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his own intereft? Personal inerest and ever entered the mind of man; it went ambition were, he acknowledged, power. io nothing for of an eternal War; for ful ties ; but had this country eveu luch did their Lordihips consider that their fecurity in the prefens initalice? It sad, were now near 2,000,000 of persons in indeed, been said that this confi vera ion that country that neid their p IT llions for alone ought to balance ali the distrust a tenuti of a dare nor antecedent to the which other circumstances may crete, Rivolucion; of courie, if the return of and might obrain complete security. But the ancien Royal Family was to be athe found but little fecurity from ooiin. tonied wiring the return of the an ient ing a Negotiation, unlets it led io Pace. Nobell, whai an interested and strong He had ihtwn that Bonaparte had an opposition must continue to be made to intered in the conclusion of a Suspension it. Was it not posible, if Royalty of Arins. It might be a contrivance to should be their choict, that another fasave the effufion of Republican blood, mily might have the preference !--The but not to prevent that of Eng ishmeri. whole of the realons adduced by the SeBy opening a Negotiation, the spirit of cretary of State against entering into a this country would nok; it would infuse Treaty of Peace at present, his Grace distrust and jealouly into those Powers contended, applied ai the time his Ma. who looked up to this country, and it jesty's Servanis lent a Minister to Lifle, would diminish our means of future ex- and another to Paris ; and therefore, if ertion. His Lordship concluded a speech they were serious then, they could not of three hours, by observing that he had have any rational reason for declining at heard it afferted out of doors that it was the preient moment. Having noticed advisable to enter into a Negociation, the leading observations of Lord Gren. for something might be gained, and if it ville, his Grace said, that during the broke off, you were but where you be little time he had taken a part in the disgan; but such doctrine, he crusted, would cussions in that House, he had found that not be maintained in that House, because all his efforts had been exerted in vain, it was by no means the facts as he had and he could not even flatter himself that already sewn, by the advantages France he mould be more successful on the premight at this moment obtain by a suf- fent occasion: there was every appearance pengion of hoftilities. Taking it, there. that their Lordships would be against fore, in every point of view, he trufted him as they had been before, and he muit their Lordships would consider the an. fuppole the People were so also, because Swer as perfectly agreeable to the cir- although, as he had ever contended, they cumances, and unite with him in an had been deprived of many of their pri humble Address to his Majesty ; (which vileges, yet they possessed the power to Address was, as usual, an echo of the address his Majesly and Parliament; and Meflage.)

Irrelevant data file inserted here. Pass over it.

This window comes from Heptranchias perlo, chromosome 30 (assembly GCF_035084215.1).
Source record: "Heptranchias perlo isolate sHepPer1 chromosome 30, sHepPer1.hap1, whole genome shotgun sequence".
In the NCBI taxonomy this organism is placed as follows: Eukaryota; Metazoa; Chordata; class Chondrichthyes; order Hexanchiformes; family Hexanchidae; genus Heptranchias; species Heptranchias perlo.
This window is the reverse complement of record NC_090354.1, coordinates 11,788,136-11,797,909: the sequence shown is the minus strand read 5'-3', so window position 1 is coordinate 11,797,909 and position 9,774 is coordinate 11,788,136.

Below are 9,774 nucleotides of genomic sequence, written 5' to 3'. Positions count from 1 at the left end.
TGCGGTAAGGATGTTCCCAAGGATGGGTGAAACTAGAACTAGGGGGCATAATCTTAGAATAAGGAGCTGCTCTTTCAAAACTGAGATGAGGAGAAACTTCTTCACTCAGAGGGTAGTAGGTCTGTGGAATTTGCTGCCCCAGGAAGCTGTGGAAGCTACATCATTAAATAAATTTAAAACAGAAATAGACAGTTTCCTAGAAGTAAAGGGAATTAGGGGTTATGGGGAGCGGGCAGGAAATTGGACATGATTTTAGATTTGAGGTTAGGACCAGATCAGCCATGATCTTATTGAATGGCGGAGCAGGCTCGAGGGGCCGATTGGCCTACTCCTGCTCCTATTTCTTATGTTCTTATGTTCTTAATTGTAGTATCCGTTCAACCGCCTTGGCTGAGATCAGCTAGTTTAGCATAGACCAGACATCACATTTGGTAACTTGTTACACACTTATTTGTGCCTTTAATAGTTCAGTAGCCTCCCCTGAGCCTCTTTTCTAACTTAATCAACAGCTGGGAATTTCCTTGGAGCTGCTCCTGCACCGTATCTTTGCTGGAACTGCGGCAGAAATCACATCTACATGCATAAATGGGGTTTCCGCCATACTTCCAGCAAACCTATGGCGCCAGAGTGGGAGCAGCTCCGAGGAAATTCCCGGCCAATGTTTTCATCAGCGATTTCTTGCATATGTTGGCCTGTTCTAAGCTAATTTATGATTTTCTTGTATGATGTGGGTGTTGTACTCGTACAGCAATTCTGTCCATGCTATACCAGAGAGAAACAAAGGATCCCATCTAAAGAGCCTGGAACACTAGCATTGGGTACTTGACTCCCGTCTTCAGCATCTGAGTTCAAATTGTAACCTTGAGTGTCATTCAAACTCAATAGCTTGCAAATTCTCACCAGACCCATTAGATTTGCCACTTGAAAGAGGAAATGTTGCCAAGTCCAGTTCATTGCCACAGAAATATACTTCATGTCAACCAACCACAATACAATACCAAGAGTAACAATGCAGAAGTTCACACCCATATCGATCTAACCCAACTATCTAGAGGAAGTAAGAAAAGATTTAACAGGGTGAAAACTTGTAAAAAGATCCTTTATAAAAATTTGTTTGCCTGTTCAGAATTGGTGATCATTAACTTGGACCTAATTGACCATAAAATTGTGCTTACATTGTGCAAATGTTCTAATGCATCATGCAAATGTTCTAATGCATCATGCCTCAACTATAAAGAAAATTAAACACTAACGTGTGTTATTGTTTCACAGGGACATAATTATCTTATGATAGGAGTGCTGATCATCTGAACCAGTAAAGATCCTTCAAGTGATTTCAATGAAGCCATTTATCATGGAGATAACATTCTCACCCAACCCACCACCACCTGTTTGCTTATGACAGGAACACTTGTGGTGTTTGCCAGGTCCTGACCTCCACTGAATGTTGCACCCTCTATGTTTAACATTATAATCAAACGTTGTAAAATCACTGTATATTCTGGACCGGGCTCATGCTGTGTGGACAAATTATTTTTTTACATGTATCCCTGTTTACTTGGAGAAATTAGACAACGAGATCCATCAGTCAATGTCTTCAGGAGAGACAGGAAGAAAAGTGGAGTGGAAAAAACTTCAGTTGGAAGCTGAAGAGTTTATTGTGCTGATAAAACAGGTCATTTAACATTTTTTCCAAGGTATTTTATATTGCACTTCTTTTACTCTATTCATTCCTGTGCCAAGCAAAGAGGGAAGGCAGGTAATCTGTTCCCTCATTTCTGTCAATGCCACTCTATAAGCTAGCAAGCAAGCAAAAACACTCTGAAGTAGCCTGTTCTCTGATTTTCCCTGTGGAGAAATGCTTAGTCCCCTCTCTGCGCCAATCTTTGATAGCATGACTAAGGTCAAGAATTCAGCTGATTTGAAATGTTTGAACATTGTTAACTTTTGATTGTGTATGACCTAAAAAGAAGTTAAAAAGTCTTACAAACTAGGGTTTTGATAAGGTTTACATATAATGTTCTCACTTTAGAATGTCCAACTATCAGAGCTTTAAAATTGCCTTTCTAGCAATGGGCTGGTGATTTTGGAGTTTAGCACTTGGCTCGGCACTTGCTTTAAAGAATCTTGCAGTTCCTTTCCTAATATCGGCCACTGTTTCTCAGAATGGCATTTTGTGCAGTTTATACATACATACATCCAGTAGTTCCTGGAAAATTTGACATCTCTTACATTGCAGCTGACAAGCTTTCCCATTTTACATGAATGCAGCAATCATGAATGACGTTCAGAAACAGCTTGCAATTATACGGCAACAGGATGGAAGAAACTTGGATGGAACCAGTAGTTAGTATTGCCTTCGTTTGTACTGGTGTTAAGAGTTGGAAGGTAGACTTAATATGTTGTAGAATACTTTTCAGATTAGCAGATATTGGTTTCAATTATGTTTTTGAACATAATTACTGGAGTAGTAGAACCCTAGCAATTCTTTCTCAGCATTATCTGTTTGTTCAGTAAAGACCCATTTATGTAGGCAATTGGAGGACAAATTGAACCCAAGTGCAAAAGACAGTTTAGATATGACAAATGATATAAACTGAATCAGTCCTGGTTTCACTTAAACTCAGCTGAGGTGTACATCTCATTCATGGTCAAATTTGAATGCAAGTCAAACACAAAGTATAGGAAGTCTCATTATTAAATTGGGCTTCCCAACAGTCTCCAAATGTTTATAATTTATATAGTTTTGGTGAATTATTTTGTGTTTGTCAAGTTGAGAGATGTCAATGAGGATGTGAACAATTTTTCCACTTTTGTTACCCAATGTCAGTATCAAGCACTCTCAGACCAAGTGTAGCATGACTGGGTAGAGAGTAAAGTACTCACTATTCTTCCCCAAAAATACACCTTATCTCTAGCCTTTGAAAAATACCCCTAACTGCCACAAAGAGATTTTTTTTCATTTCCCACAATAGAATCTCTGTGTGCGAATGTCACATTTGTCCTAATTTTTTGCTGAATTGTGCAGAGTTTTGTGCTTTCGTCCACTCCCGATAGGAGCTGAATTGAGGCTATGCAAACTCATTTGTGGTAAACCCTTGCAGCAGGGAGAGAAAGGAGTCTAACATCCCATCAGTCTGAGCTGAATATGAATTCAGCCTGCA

as no such addrefi-s had appeared, it was The Duke of Bedford began by ob- his duty to believe they were facisfied; serving, that if he had not felt the pre- but if that was really the case, he must fent queition of the utmost importance believe they were so from an implicit to the country, he should not have confidence; and therefore he muft entroubled the Hvale; but feeling as he did, treat their Lordships to pause, before he could not do less than give the Alt- they came to a resolution ; for equal to dress which had been moved his most the confidence of the People must be the decided negative. His Grace then went responsibility of that House:- it was into a general reply to the arguments of poffible that another mite might be drawn ed by Lord Grenville ; observing, how. from their hard earnings; but it should cyer, that he did not mean to defend the be recollected that they were now beat conduct of the Rulers of France fince the down with the heavy burthens of taxa. commencement of the Revolution :-23 tion, and it was incumbent on that House foon would he undertake to defend the to preserve them from falling, for it might conduct of the Partitioners of Poland, or be beyond their power to raise them that of his Majesty's Ministers. The again; and, in his opinion, they would reflections upon Bonaparte he thought then either link into llavery, or Revoill-timed, and he was rather surprised at lution would be the consequence ; and their having been made, becaule they France was too recent an initance of the could not possibly answer any good purdreadful effects of a People assuming to pose. He treated the idea of re-eitab- themselves the power of governing : for lining the ancient line of Monarchy in his part, should he find he had been, as France, as the moft chimerical idea that usual, unsuccessful in obtaining any